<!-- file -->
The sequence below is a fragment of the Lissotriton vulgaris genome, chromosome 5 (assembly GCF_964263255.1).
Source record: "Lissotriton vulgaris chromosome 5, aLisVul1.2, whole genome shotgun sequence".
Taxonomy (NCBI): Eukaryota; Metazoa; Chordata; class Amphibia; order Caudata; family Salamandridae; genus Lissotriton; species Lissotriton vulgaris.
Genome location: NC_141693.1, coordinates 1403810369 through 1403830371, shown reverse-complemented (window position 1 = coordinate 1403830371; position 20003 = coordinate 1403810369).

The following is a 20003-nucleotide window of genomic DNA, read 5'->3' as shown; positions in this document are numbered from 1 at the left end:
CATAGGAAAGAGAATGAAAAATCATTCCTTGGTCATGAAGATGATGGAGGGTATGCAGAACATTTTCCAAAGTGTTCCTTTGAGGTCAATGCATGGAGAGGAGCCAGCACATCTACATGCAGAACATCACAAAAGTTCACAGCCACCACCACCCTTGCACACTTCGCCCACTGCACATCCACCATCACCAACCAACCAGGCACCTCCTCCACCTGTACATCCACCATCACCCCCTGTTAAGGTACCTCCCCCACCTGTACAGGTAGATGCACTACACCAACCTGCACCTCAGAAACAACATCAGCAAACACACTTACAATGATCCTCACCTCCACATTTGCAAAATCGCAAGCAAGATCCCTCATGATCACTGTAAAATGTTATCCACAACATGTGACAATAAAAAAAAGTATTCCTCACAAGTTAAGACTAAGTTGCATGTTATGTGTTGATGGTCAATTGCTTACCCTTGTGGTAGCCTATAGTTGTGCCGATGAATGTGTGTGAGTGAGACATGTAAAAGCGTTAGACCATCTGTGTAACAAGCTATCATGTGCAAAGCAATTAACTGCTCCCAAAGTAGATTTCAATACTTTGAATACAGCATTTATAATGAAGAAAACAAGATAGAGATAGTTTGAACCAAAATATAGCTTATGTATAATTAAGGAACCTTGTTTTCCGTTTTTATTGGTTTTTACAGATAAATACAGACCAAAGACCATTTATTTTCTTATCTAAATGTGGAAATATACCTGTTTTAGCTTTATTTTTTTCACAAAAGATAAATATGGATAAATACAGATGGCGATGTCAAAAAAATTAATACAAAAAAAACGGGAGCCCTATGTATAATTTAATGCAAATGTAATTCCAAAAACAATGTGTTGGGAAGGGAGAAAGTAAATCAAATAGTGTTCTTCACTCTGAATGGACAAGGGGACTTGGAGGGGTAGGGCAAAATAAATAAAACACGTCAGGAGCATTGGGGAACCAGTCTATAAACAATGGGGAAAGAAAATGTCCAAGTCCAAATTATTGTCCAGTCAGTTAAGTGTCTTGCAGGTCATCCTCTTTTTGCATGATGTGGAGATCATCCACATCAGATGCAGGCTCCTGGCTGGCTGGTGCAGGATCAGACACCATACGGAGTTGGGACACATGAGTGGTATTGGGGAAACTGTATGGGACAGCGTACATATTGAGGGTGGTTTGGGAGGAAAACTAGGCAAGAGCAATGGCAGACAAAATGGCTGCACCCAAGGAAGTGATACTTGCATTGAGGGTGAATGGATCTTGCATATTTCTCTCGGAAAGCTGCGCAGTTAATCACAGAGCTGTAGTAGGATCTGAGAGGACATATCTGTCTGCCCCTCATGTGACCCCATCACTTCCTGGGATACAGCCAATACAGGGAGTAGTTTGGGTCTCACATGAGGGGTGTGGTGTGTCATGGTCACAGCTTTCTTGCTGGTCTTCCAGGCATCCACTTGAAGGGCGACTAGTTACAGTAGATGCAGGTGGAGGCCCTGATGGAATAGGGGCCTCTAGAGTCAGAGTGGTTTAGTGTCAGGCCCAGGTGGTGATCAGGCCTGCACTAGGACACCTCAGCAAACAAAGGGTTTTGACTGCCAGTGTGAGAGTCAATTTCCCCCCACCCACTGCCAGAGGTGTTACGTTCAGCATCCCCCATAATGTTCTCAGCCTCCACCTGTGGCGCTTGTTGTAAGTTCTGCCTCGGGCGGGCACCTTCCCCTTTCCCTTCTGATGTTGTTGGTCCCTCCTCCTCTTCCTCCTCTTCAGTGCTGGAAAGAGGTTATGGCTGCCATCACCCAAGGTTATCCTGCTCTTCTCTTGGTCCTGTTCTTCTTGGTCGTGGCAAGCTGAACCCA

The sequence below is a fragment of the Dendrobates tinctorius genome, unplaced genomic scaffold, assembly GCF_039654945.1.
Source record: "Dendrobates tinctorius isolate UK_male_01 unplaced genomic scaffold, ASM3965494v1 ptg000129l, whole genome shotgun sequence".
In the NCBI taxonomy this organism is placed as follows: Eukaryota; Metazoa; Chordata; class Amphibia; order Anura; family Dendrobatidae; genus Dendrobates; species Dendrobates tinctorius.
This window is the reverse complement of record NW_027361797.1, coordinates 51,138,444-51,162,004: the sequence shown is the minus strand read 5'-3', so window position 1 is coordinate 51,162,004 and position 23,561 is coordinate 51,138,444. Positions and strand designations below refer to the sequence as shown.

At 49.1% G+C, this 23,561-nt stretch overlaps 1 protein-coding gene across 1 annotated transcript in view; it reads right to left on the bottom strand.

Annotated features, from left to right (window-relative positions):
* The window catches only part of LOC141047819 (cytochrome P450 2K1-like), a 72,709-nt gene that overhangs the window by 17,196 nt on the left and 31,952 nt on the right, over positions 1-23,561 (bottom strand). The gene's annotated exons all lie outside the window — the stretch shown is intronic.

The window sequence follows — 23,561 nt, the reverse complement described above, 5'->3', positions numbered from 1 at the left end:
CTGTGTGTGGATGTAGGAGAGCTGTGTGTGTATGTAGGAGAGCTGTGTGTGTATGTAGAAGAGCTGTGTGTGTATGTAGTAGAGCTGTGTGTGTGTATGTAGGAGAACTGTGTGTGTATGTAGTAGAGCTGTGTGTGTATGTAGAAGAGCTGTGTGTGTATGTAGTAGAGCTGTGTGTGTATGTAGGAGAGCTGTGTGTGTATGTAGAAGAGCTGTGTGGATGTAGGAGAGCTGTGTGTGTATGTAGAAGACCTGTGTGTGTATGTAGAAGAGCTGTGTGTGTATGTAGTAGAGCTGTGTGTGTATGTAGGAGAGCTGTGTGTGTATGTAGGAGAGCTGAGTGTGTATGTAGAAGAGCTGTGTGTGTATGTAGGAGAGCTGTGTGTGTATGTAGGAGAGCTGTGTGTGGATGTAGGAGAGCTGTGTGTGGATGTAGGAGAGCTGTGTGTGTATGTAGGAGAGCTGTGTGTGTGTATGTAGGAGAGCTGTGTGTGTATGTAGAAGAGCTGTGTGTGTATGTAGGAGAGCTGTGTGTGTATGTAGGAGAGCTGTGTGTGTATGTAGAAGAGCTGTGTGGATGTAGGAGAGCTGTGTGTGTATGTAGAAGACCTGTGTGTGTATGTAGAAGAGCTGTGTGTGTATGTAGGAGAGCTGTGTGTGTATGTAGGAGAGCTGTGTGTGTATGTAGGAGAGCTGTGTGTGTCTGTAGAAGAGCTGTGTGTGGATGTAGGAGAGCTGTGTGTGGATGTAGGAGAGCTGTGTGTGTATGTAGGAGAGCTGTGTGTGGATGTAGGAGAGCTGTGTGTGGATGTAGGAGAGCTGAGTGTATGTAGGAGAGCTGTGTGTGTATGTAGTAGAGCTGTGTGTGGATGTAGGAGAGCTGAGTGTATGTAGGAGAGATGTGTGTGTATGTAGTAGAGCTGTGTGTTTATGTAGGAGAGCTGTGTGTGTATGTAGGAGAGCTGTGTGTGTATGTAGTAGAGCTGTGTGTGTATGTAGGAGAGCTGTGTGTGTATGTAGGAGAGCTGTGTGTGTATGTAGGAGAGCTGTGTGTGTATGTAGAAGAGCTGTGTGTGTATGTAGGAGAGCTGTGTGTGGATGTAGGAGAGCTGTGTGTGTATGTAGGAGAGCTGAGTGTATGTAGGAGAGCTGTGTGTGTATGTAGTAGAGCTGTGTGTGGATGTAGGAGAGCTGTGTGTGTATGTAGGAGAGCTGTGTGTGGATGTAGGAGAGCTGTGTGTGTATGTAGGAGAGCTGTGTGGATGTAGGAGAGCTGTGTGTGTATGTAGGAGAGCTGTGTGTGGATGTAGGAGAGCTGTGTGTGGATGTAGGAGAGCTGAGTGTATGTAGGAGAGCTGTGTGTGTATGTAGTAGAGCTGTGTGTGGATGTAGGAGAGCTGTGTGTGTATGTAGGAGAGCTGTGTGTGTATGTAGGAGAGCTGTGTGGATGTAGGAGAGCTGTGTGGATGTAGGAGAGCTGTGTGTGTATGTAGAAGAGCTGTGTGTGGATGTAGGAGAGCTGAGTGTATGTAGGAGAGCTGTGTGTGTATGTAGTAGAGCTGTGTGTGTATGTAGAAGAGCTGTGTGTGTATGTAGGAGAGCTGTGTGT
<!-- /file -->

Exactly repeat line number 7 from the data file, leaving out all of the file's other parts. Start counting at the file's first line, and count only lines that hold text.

The sequence below is a fragment of the Dendrobates tinctorius genome, unplaced genomic scaffold, assembly GCF_039654945.1.